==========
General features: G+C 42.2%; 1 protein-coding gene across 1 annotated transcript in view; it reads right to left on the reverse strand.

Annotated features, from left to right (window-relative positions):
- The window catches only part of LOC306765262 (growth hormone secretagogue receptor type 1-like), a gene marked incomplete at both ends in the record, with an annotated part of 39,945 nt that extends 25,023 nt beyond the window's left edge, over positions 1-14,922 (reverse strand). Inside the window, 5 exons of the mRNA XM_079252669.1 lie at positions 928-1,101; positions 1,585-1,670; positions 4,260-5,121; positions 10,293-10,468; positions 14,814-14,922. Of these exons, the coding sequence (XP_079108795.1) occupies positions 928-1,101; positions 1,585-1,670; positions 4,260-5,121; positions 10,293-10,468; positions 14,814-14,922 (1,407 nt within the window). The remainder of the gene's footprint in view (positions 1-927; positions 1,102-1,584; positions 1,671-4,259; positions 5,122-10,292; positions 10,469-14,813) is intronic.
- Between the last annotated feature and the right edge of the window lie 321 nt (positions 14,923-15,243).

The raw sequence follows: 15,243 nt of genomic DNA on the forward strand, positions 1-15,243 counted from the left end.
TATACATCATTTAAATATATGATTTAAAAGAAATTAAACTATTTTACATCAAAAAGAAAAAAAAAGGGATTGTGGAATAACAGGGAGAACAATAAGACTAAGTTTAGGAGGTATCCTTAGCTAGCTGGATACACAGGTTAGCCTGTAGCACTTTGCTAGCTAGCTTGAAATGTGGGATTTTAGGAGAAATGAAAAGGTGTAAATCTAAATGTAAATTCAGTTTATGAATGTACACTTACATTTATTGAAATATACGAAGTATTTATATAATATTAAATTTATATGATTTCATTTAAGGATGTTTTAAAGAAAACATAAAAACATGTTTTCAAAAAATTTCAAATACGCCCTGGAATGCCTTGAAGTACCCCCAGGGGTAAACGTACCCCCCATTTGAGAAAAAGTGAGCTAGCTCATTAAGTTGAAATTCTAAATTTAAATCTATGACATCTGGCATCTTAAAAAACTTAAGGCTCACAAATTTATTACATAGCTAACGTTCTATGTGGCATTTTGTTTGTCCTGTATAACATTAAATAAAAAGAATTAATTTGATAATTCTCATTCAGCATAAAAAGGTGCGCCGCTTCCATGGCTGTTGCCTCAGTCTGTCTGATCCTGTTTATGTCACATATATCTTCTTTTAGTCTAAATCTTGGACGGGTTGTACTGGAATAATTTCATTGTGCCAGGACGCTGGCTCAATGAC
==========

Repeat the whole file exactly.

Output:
General features: G+C 42.2%; 1 protein-coding gene across 1 annotated transcript in view; it reads right to left on the reverse strand.

Annotated features, from left to right (window-relative positions):
- The window catches only part of LOC306765262 (growth hormone secretagogue receptor type 1-like), a gene marked incomplete at both ends in the record, with an annotated part of 39,945 nt that extends 25,023 nt beyond the window's left edge, over positions 1-14,922 (reverse strand). Inside the window, 5 exons of the mRNA XM_079252669.1 lie at positions 928-1,101; positions 1,585-1,670; positions 4,260-5,121; positions 10,293-10,468; positions 14,814-14,922. Of these exons, the coding sequence (XP_079108795.1) occupies positions 928-1,101; positions 1,585-1,670; positions 4,260-5,121; positions 10,293-10,468; positions 14,814-14,922 (1,407 nt within the window). The remainder of the gene's footprint in view (positions 1-927; positions 1,102-1,584; positions 1,671-4,259; positions 5,122-10,292; positions 10,469-14,813) is intronic.
- Between the last annotated feature and the right edge of the window lie 321 nt (positions 14,923-15,243).

The raw sequence follows: 15,243 nt of genomic DNA on the forward strand, positions 1-15,243 counted from the left end.
TATACATCATTTAAATATATGATTTAAAAGAAATTAAACTATTTTACATCAAAAAGAAAAAAAAAGGGATTGTGGAATAACAGGGAGAACAATAAGACTAAGTTTAGGAGGTATCCTTAGCTAGCTGGATACACAGGTTAGCCTGTAGCACTTTGCTAGCTAGCTTGAAATGTGGGATTTTAGGAGAAATGAAAAGGTGTAAATCTAAATGTAAATTCAGTTTATGAATGTACACTTACATTTATTGAAATATACGAAGTATTTATATAATATTAAATTTATATGATTTCATTTAAGGATGTTTTAAAGAAAACATAAAAACATGTTTTCAAAAAATTTCAAATACGCCCTGGAATGCCTTGAAGTACCCCCAGGGGTAAACGTACCCCCCATTTGAGAAAAAGTGAGCTAGCTCATTAAGTTGAAATTCTAAATTTAAATCTATGACATCTGGCATCTTAAAAAACTTAAGGCTCACAAATTTATTACATAGCTAACGTTCTATGTGGCATTTTGTTTGTCCTGTATAACATTAAATAAAAAGAATTAATTTGATAATTCTCATTCAGCATAAAAAGGTGCGCCGCTTCCATGGCTGTTGCCTCAGTCTGTCTGATCCTGTTTATGTCACATATATCTTCTTTTAGTCTAAATCTTGGACGGGTTGTACTGGAATAATTTCATTGTGCCAGGACGCTGGCTCAATGAC